Once the Miami Marine Stadium on Virginia Key was culturally relevant. Now it is covered in graffiti, condemned in 1992 because of damage caused by Hurricane Andrew.
“It is unique because of the way the land kisses the water. To be able to have a performance at that union is something unique and beautiful,” said Hilario Candela, the original architect of the stadium. Well known in its heyday the stadium hosted a Jimmy Buffett performance in 1985 and was the filming site of an Elvis Presley movie Clambake in 1967.
Over the past 17 years the seaside venue has fallen into grave disrepair. Two years ago, the City of Miami did not even have the stadium in its developmental plans.
“When the Edward Durell Stone Plan for Virginia Beach first came, the plan was the stadium would no longer be there,” said Jorge Hernandez, a University of Miami professor in the School of Architecture.
Hernandez quickly enlisted the help of Candela. Together, the pair teamed up with 12 University of Miami architecture students in a studio last spring geared toward the restoration of the stadium.
“We really used the brainpower of the university to champion this cause,” Hernandez said.
Throughout the semester, the students generated plans to restore the stadium to Candela’s original creation, with some modern changes.
Robert Douglass, a graduate student, participated in the studio and said the biggest contribution the class made was actually the preservation of a man-made basin that borders the stadium.
“The overcrowding of boat slips would take away from the natural beauty that the stadium has, so we moved those out of there to allow the basin to continue to be unencumbered space,” Douglass said. This suggestion was incorporated into the city’s new plans for restoration after the City of Miami’s Preservation Board declared it a historic site.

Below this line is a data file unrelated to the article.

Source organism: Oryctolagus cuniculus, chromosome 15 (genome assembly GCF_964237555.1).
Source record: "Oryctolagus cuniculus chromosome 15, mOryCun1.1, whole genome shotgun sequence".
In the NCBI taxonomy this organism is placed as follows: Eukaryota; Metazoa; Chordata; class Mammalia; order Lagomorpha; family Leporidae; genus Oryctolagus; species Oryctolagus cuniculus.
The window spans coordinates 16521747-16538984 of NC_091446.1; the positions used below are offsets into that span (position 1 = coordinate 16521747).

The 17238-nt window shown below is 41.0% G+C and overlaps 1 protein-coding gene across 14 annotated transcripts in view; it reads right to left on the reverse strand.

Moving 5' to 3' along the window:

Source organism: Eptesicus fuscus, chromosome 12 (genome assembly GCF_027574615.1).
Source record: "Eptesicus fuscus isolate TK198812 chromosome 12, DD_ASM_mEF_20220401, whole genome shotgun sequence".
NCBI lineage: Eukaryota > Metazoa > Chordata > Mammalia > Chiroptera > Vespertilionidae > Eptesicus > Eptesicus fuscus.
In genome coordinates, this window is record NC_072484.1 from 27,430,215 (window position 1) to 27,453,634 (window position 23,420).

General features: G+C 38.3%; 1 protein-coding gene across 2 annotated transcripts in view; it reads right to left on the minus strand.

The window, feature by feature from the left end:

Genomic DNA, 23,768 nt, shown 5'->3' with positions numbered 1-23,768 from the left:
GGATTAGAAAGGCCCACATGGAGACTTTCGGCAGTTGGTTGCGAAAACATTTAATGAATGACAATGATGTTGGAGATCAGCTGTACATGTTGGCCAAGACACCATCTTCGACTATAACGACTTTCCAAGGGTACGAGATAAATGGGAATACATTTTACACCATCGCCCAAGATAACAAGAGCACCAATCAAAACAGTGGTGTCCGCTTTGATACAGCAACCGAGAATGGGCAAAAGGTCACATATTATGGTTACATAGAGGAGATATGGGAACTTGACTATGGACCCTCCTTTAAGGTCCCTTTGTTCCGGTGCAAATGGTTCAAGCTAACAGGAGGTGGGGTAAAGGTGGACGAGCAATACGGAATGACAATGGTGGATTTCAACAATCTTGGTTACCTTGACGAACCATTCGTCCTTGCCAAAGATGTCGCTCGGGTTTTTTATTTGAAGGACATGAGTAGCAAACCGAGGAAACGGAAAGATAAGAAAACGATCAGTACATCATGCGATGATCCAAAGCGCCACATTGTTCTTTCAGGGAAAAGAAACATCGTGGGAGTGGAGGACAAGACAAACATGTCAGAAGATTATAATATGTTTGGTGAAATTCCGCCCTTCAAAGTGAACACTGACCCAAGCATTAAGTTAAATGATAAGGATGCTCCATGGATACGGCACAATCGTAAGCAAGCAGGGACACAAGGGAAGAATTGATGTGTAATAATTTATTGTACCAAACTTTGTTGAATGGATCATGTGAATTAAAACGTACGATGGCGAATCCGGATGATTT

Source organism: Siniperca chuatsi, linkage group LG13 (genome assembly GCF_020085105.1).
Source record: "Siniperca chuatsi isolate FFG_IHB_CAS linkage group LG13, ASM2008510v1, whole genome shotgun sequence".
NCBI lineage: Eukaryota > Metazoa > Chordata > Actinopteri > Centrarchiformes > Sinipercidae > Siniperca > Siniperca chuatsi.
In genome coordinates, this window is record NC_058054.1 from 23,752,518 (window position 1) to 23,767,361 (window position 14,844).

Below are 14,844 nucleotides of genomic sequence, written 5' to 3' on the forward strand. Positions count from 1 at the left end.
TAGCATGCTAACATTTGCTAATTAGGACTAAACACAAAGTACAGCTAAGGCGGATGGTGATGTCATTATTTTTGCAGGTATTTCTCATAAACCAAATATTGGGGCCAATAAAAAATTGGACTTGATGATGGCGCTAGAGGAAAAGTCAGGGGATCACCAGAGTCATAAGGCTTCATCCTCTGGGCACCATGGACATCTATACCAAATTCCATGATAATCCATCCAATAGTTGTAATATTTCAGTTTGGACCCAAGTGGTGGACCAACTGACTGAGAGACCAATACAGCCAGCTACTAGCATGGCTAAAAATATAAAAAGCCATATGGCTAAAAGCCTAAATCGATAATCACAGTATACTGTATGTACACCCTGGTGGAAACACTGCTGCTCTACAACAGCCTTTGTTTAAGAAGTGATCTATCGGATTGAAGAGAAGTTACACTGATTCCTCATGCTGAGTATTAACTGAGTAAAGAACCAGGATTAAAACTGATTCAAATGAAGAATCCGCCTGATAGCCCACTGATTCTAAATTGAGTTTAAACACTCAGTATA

The support for the stadium has grown. It was just added to the World Monument 100 List and the students who contributed to the project couldn’t be happier.
“It makes me feel like we can really make a contribution even though we’re just a group of students,” Douglass said.
Hernandez feels accomplished after all of the support and is moving on to the next phase of restoration: funding the project.
“We’ve gotten everything we needed preservation wise, now all we need are the funds to start the restoration process.”
Money is tight right now, but with the help of the members of Friends of Miami Marine Stadium, which Hernandez and Candela co-foundered, they hope to find funding from any place possible.
“It’s not going to be a quick fix, but with a little work, our hope is that we’ll all soon be able to watch Jimmy Buffett play at the stadium again,” Hernandez said.